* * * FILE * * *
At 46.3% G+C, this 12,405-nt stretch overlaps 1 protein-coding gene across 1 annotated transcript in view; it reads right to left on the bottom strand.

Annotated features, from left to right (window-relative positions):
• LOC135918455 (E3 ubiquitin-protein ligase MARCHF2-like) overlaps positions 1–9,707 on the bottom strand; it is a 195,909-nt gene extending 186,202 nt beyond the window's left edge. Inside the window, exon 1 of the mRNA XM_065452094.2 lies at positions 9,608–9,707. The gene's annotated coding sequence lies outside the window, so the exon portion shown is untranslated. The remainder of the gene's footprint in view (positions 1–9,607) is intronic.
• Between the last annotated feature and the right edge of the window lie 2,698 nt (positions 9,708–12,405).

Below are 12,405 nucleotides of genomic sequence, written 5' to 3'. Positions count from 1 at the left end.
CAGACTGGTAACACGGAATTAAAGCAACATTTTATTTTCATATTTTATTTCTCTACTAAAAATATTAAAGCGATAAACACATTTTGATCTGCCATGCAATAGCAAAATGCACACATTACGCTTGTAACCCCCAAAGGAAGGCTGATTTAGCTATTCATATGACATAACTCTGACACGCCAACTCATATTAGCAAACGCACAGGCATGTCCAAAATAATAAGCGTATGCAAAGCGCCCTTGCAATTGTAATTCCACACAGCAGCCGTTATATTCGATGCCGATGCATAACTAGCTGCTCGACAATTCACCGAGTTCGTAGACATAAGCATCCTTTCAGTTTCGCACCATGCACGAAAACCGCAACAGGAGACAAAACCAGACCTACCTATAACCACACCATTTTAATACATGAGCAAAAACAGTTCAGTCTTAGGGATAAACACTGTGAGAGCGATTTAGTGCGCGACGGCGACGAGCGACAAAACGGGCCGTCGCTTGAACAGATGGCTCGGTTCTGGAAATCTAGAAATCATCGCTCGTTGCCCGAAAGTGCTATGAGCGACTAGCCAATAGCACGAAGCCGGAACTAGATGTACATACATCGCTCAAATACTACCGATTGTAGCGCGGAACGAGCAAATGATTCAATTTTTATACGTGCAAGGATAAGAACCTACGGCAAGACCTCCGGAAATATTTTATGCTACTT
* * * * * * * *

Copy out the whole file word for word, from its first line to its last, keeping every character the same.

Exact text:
At 46.3% G+C, this 12,405-nt stretch overlaps 1 protein-coding gene across 1 annotated transcript in view; it reads right to left on the bottom strand.

Annotated features, from left to right (window-relative positions):
• LOC135918455 (E3 ubiquitin-protein ligase MARCHF2-like) overlaps positions 1–9,707 on the bottom strand; it is a 195,909-nt gene extending 186,202 nt beyond the window's left edge. Inside the window, exon 1 of the mRNA XM_065452094.2 lies at positions 9,608–9,707. The gene's annotated coding sequence lies outside the window, so the exon portion shown is untranslated. The remainder of the gene's footprint in view (positions 1–9,607) is intronic.
• Between the last annotated feature and the right edge of the window lie 2,698 nt (positions 9,708–12,405).

Below are 12,405 nucleotides of genomic sequence, written 5' to 3'. Positions count from 1 at the left end.
CAGACTGGTAACACGGAATTAAAGCAACATTTTATTTTCATATTTTATTTCTCTACTAAAAATATTAAAGCGATAAACACATTTTGATCTGCCATGCAATAGCAAAATGCACACATTACGCTTGTAACCCCCAAAGGAAGGCTGATTTAGCTATTCATATGACATAACTCTGACACGCCAACTCATATTAGCAAACGCACAGGCATGTCCAAAATAATAAGCGTATGCAAAGCGCCCTTGCAATTGTAATTCCACACAGCAGCCGTTATATTCGATGCCGATGCATAACTAGCTGCTCGACAATTCACCGAGTTCGTAGACATAAGCATCCTTTCAGTTTCGCACCATGCACGAAAACCGCAACAGGAGACAAAACCAGACCTACCTATAACCACACCATTTTAATACATGAGCAAAAACAGTTCAGTCTTAGGGATAAACACTGTGAGAGCGATTTAGTGCGCGACGGCGACGAGCGACAAAACGGGCCGTCGCTTGAACAGATGGCTCGGTTCTGGAAATCTAGAAATCATCGCTCGTTGCCCGAAAGTGCTATGAGCGACTAGCCAATAGCACGAAGCCGGAACTAGATGTACATACATCGCTCAAATACTACCGATTGTAGCGCGGAACGAGCAAATGATTCAATTTTTATACGTGCAAGGATAAGAACCTACGGCAAGACCTCCGGAAATATTTTATGCTACTT